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A Survival Guide to Siblings

Whether they’re your bffs or you can’t believe you’re related, getting along with siblings can be tough— especially during the pandemic. here’s how to protect your space, keep the peace, and even (gasp!) enjoy your sibs.

If you have a brother, a sister, or a few of both, you know siblings can be super frustrating. They pick fights, they take over the TV, they borrow your stuff without telling you. “The sibling relationship is really complicated,” says Claire Lerner, a social worker specializing in child development. “There’s lots of love, and also lots of feelings—competition, comparing, vying for your parents’ attention.” Thanks to Covid- 19, all these tough feelings are probably magnified, because your siblings may be your sole option for IRL socialization.

Even if you get along well with your sibs most of the time, you probably have days you wish you were an only child. That’s totally normal, but the sibling relationship has benefits you might not be aware of. Siblings teach us how to share, communicate, manage conflict, and have someone else’s back. Those are skills you’ll need if you ever want to live with a roommate, get along with co-workers, or enjoy harmonious relationships with friends and romantic partners. So instead of thinking of your siblings as those people hogging the remote and eating all the cereal, think of them as free, live-in life coaches. Read on for tips from experts and teens about how to coexist peacefully with even the most frustrating types of brothers and sisters.

The Ice Queen (or King)

You live in the same house, but your older sister acts like you don’t exist. She’s always holing up with her phone, which leaves you feeling left out. How do you get her attention?

HOW TO DEAL: If your sister would rather hang (virtually or otherwise) with her friends than watch TV with you or just generally give you the time of day, you might be tempted to follow her around to remind her you’re alive. Don’t do that! “Older siblings need their own space and need to be around people their own age,” says Tara Kierstead, a school counselor in Maine. The more you annoy your sis, the less she’ll want to spend time with you. Instead, tell her you’re feeling left out, and suggest an activity to do together, like designing some Sims families. You could also ask your sister to teach you a skill, like how to sink a hook shot. “Teaching someone can make a bond closer,” Kierstead says, and everyone loves to feel like an expert.

The Super Pest

Your 6-year-old brother is cute in small doses, but he wants to be with you All. The. Time. You love your bro, but if you have to sit through one more episode of Paw Patrol, you’re seriously going to lose your mind.

HOW TO DEAL: Recruit your brother as an assistant: Have him quiz you at bio or help record your TikTok videos. “Younger siblings are happy to do anything the older kids are doing, so if you include them, it will have a positive result,” says Debra MacDonald, site director of the Center for Parenting Education. Another trick? Swap out the Paw Patrol for a childhood fave. Theo Blaustein, 13, had a sleepover with his sister, Amelie, 7, when she finished the third Harry Potter book. “We watched the movie in my room together,” he says, “then she slept on my floor.” Your sib will be thrilled, and it’ll be easier to ask for some space in exchange.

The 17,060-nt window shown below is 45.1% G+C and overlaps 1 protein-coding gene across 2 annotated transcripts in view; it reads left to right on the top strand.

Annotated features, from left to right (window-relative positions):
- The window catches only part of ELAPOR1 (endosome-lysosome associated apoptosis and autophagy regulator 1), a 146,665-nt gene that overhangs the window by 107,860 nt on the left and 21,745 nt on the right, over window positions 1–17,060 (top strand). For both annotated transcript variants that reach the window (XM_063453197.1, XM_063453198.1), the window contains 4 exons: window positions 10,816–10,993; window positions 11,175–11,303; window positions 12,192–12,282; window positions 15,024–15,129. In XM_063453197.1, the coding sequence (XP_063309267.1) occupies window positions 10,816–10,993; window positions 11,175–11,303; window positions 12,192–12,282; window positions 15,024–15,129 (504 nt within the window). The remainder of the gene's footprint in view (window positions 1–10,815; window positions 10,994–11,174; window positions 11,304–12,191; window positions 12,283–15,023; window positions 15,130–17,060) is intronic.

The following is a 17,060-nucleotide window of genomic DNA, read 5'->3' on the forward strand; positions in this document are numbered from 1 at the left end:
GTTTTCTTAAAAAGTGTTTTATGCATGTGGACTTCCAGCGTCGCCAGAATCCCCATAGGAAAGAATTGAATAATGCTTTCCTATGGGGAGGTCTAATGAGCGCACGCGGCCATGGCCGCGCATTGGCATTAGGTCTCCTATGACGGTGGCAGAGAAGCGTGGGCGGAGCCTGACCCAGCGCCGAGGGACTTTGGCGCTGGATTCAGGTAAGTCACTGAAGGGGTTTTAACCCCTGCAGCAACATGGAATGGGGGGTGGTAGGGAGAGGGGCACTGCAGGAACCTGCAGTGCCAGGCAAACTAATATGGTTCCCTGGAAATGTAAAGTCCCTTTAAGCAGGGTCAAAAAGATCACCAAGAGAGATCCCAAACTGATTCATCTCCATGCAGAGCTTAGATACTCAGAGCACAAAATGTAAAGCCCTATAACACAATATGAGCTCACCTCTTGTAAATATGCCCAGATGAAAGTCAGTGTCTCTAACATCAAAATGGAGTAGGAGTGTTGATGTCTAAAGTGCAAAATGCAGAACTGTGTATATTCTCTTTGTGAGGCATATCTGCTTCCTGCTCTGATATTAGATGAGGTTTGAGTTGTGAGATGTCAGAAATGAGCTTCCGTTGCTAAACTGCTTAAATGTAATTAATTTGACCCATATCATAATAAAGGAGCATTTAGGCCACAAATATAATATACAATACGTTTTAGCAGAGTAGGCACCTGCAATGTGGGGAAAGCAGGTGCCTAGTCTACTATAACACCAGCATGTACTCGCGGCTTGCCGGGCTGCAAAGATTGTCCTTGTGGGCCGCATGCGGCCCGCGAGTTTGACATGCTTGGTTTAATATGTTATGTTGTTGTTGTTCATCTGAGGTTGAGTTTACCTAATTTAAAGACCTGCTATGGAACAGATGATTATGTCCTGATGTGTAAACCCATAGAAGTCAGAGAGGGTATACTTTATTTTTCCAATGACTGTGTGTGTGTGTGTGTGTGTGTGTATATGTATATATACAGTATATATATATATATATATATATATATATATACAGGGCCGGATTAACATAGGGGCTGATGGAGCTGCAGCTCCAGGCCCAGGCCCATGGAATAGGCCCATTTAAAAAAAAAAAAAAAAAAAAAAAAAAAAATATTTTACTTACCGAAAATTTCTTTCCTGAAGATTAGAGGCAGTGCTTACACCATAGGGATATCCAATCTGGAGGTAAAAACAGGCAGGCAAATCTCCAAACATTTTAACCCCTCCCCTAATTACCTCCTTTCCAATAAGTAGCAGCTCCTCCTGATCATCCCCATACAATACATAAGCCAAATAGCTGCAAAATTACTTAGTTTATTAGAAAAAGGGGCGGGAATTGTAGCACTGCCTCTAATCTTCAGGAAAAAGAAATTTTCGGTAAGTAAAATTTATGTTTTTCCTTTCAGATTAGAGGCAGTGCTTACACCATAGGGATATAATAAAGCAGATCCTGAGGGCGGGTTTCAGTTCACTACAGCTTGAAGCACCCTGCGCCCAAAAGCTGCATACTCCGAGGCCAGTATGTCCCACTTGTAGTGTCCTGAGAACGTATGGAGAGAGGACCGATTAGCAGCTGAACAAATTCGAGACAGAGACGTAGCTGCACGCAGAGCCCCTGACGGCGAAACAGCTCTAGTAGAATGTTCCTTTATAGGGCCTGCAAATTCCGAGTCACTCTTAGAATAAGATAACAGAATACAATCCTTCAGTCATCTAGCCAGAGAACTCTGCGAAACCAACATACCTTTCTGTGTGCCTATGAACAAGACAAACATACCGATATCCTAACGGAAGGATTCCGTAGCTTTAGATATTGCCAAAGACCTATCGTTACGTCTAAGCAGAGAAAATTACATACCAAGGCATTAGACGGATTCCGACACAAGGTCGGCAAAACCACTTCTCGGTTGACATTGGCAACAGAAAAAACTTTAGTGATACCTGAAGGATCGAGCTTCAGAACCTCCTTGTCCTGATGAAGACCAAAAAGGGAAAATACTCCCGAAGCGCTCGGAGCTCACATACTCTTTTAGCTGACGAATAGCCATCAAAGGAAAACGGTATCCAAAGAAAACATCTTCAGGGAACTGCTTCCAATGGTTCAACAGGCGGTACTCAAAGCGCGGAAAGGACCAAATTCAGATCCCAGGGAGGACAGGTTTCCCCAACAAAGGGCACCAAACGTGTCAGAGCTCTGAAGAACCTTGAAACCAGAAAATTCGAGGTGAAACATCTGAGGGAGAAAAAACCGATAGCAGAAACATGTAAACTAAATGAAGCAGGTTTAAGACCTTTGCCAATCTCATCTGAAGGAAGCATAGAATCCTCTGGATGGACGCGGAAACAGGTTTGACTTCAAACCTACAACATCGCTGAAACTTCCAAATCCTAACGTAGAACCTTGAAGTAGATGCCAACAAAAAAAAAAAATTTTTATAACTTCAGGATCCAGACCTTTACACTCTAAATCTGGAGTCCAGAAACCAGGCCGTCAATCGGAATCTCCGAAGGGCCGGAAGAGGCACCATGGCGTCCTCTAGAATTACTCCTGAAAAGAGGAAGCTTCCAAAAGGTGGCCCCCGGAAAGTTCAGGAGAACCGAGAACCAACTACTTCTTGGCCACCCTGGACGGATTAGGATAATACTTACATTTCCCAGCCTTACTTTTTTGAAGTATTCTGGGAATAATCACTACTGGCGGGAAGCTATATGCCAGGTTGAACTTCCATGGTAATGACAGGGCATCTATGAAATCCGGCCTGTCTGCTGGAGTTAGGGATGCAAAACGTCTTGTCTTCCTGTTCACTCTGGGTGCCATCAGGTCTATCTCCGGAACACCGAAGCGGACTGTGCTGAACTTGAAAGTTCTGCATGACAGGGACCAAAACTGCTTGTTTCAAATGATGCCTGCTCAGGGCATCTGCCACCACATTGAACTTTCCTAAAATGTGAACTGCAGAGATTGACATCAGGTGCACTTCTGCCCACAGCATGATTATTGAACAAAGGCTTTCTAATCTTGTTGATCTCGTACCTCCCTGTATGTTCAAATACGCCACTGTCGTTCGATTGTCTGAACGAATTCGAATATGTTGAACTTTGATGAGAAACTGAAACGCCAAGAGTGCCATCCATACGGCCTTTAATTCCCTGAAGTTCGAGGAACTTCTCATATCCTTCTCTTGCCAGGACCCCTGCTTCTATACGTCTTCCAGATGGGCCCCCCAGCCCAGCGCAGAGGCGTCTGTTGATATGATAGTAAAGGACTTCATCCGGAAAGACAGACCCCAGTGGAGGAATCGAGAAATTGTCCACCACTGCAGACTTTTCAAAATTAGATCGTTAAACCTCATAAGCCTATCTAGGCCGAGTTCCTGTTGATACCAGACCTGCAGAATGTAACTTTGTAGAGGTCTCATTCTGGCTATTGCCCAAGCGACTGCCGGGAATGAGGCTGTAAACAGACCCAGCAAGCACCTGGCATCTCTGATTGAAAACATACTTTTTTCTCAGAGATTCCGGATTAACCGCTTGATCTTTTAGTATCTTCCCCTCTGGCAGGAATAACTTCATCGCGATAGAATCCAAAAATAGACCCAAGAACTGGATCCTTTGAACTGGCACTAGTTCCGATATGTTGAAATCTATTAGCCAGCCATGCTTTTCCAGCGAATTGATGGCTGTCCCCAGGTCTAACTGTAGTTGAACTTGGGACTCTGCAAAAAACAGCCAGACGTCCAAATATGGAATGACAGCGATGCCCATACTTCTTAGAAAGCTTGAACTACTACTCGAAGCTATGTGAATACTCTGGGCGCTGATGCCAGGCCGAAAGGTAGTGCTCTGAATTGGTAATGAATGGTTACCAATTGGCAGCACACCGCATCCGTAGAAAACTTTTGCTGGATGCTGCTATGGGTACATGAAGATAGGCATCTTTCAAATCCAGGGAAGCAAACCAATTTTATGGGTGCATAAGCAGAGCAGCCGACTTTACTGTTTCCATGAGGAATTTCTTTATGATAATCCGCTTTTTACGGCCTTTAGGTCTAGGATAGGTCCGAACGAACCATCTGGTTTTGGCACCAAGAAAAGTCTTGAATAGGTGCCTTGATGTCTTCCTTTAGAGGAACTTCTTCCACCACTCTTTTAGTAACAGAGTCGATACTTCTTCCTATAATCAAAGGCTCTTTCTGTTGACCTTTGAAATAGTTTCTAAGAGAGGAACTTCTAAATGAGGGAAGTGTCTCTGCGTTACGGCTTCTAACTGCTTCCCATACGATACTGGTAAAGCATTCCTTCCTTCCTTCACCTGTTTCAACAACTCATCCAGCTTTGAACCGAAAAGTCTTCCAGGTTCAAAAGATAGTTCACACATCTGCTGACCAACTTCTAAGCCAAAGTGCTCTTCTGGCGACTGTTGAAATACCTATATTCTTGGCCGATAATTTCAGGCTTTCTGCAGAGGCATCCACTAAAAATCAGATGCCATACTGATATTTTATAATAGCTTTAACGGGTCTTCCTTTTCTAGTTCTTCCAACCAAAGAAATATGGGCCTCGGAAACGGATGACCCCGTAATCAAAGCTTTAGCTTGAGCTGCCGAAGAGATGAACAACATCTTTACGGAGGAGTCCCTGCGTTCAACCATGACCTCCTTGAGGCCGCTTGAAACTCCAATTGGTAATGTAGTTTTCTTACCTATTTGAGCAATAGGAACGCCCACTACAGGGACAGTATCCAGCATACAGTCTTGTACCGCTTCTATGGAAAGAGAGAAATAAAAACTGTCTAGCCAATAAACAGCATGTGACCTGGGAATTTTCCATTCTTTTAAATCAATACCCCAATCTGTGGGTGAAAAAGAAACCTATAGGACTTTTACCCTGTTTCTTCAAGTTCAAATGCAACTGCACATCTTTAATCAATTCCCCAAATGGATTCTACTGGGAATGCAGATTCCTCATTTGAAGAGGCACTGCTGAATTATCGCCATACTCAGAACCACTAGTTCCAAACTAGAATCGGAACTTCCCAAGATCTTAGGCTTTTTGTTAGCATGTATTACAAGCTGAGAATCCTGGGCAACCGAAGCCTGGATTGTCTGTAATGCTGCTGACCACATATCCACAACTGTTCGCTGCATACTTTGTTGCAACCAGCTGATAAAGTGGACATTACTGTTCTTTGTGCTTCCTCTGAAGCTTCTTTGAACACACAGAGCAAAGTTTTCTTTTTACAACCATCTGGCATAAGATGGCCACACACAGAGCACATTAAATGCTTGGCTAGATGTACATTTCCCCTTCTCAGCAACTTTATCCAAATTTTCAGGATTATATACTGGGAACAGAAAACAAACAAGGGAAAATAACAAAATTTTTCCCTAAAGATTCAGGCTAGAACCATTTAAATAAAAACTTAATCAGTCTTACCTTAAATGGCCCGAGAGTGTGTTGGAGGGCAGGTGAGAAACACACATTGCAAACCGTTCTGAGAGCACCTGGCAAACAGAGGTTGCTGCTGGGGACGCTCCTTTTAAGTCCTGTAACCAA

The Spotlight Hog

Your older brother has it all: good grades, sports glory, and your parents’ approval. How can you shine when he gets all the attention?

HOW TO DEAL: “You’re never going to be able to eliminate that competitive element,” says family therapist Julie Baron, but it helps to remember you’re on the same team. “My older sister and I compete in a lot of the same activities, and sometimes I get jealous of her,” Zaid Fattah, 17, says. “I try to manage those feelings by recognizing that we’re stronger as siblings than as competitors or enemies.” If you’re still struggling with feelings of competitiveness, make a list of things you’re good at. They can be things your sibling excels at or not—they’re still your successes.

The Space Invader

Your sister acts like your shared room is her private recording studio/in-home gym, which means you wind up hiding in the bathroom to have a few moments of peace.

HOW TO DEAL: You can try the old dividing-the-room-in-two- with-a-line-of-tape trick, but that’s not going to help when your sister is doing an online hip-hop workout while you’re trying to focus on homework. Better to devise a schedule where you each get an hour or two in the room to yourself per day or per week, says Baron. (Include your parents in the scheduling process.) It can also help to find other private spaces, like a quiet corner or a section of the backyard. But don’t sequester yourself in the bathroom. It’s kind of gross, and that’s one room the whole family deserves equal access to.

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